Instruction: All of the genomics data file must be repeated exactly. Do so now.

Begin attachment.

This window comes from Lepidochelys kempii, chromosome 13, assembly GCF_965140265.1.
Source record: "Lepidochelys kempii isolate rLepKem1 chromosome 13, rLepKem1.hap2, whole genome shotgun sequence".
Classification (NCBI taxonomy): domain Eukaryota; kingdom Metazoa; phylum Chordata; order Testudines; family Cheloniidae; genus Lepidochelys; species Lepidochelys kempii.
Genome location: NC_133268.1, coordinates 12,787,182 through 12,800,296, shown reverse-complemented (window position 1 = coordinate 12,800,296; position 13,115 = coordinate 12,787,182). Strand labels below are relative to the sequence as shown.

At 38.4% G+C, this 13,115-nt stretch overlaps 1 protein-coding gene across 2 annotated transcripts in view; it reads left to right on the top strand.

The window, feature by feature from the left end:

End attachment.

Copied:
This window comes from Lepidochelys kempii, chromosome 13, assembly GCF_965140265.1.
Source record: "Lepidochelys kempii isolate rLepKem1 chromosome 13, rLepKem1.hap2, whole genome shotgun sequence".
Classification (NCBI taxonomy): domain Eukaryota; kingdom Metazoa; phylum Chordata; order Testudines; family Cheloniidae; genus Lepidochelys; species Lepidochelys kempii.
Genome location: NC_133268.1, coordinates 12,787,182 through 12,800,296, shown reverse-complemented (window position 1 = coordinate 12,800,296; position 13,115 = coordinate 12,787,182). Strand labels below are relative to the sequence as shown.

At 38.4% G+C, this 13,115-nt stretch overlaps 1 protein-coding gene across 2 annotated transcripts in view; it reads left to right on the top strand.

The window, feature by feature from the left end: